To Leave an Imprint in Written Word and to Light a Candle in the Dark

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Monday, April 13, 2009

Story: Into the Rain by Fadzlishah Johanabas Rosli

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Story:Into the Rain by Fadzlishah Johanabas Rosli

Name: Fadzlishah Johanabas Rosli
Pen name: Fadzlishah Johanabas Rosli
Title of Story: Into the Rain
Genre: Romance, Fiction, General
Summary:What if when you finally figure out you should have held on, instead of letting go? May you already be too late?

*This short piece is just something to get my fingers moving. It may or may not be used for something big I have in progress.

Thunder rumbled overhead. Usually I would count the gap till lightning struck, but not this time. I was busy praying I wasn't too late.

I bounded up the narrow stairwell two steps at a time. I held on to the banister, fully aware of the filth and grime that were beginning to coat my palm with a thickening layer of slime. Not that I had much choice. Raindrops pelted at me like an endless wave of angry insects, limiting my vision and making my steps treacherous. I'd already lost count on the times I almost slipped. Above the din of the building storm, I could hear my heartbeat. I could even feel it in my fingertips.

Please. Don't let me be too late.

I lost track of how many floors I left behind me. My chest felt tight, my breaths came out ragged and hot, and my sides felt like someone was squeezing me hard, long nails burying deep. I was already panting, acrid-tasting raindrops making their way into my open mouth, but still I ran.

Wait for me.

I could barely make my way to the partially opened door when I reached the top landing. The small, dust-coated space was littered with broken and forgotten desks and chairs with missing legs, piled up looking like they would topple and bury me with the slightest sneeze. Even the rotting door leaned at a slight angle inward, its top hinge broken. I was never acrobatic, but determination helped me through the door. Into the rain. Lightning struck somewhere beyond my periphery vision, casting the sky with a sudden illumination before plunging me into near darkness again.


I'd been on this roof only once before, and even then it was one time too many. The big granite slabs were unsteady at some places. With piss-smelling hallways filled with maggot-laden garbage bags, I wouldn't expect the roof to be maintained with any more care and devotion. I promised myself then I would never come here again. Yet here I was, rubbing my eyes with my grime-free hand to clear the rain off my lashes.

Why must he pick this freaking place, of all places?

Shielding my eyes the best I could, I scanned my surroundings. People could play badminton and basketball up here, full court each, without getting into each other's way. If the footing wasn't this uneven, and if the edges weren't only secured with knee-high rusted railings. Other than a few other stairwell openings and the occasional vent pipes jutting out awkwardly, the roof was an open space. He was nowhere to be seen, and I was running out of time. Even without the blinding rain, twilight was fast approaching, and I wouldn't be able to see much anyway.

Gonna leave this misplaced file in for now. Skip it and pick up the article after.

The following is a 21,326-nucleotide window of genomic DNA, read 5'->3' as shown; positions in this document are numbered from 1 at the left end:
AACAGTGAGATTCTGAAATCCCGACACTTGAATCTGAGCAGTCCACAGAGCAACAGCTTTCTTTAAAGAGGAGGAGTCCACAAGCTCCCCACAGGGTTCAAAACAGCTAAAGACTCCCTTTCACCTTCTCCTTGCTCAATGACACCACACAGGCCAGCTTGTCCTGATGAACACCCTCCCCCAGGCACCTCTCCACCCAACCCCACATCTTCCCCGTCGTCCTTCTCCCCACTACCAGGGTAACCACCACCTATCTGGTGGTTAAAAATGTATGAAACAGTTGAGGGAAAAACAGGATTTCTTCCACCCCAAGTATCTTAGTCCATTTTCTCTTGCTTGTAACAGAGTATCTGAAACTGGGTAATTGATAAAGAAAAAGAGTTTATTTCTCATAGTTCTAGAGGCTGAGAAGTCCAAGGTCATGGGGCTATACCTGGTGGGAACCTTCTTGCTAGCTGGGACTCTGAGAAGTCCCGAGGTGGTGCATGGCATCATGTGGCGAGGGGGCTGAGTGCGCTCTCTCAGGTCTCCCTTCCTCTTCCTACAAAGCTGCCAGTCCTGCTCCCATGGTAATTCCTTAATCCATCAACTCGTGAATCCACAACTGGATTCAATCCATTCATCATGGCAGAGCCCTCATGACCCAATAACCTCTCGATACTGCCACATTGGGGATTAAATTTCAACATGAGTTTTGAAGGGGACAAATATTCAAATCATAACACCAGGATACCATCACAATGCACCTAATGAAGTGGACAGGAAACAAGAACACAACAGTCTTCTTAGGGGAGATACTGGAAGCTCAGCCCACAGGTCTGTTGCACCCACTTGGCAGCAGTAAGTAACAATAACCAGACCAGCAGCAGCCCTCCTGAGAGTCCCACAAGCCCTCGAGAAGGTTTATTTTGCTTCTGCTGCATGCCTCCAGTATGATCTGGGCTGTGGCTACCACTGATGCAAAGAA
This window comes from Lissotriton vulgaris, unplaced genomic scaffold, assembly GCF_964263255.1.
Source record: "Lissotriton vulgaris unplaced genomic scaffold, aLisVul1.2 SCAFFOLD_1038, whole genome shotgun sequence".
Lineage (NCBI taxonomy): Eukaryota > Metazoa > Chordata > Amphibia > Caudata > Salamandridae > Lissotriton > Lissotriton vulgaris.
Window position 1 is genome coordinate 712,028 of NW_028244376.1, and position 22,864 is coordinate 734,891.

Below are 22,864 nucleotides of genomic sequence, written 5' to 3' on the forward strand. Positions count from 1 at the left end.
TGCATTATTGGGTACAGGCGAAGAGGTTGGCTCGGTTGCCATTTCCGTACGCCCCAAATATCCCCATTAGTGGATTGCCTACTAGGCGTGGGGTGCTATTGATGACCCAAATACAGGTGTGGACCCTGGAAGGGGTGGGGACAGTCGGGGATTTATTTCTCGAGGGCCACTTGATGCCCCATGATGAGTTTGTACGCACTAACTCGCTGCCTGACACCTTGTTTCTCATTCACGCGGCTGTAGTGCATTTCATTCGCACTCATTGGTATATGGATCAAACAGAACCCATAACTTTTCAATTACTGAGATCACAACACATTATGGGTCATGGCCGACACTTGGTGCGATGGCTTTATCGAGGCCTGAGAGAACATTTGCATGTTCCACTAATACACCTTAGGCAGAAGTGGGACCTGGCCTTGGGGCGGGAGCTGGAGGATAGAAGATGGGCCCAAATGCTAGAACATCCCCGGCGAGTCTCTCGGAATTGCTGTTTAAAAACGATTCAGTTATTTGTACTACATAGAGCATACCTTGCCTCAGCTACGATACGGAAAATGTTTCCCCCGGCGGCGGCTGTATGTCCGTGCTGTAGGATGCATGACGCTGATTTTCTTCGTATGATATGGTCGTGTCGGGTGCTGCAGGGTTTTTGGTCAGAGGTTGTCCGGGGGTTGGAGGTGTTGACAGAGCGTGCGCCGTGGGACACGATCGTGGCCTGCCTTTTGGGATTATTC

Where the hell is he?

I took out my phone, risking damaging it in this deluge. I had to try. I pressed the button 2 without even looking at the keypad, to speed-dial his number. I closed my eyes, and listened.

At first I thought I was imagining it. Then Damien Rice's song got louder there was no mistaking it. It came from the other stairwell. I flew toward the sound, praying hard I would find more than his mobile there.

I found him sitting against the wall, his arms hugging his drawn knees. He was looking down, chin resting between his knees. His eyes were partly hidden by his hair. He ignored the rain flowing from the plastered locks just as much as he ignored the clothes that clung onto his body. He was shivering, but I couldn't tell if it was from the cold. His mobile lay forgotten by his side, its screen glowing softly. The song stopped abruptly when I canceled the call.

My heart almost stopped.

"I told you not to use the song as your ringtone. What if I couldn't hear it?" Could he hear me above the chatter of my teeth?

He didn't look up. He didn't move one bit. His silence was loud.

"I was afraid you'd jump."

"I could have," he finally said, barely above a whisper. "I wanted to."

"Are you alright?" I took a step closer, my hands reaching out. I was shaking. But I did not feel the cold. He was here, in front of me. My heart reached out further than my tentative body could.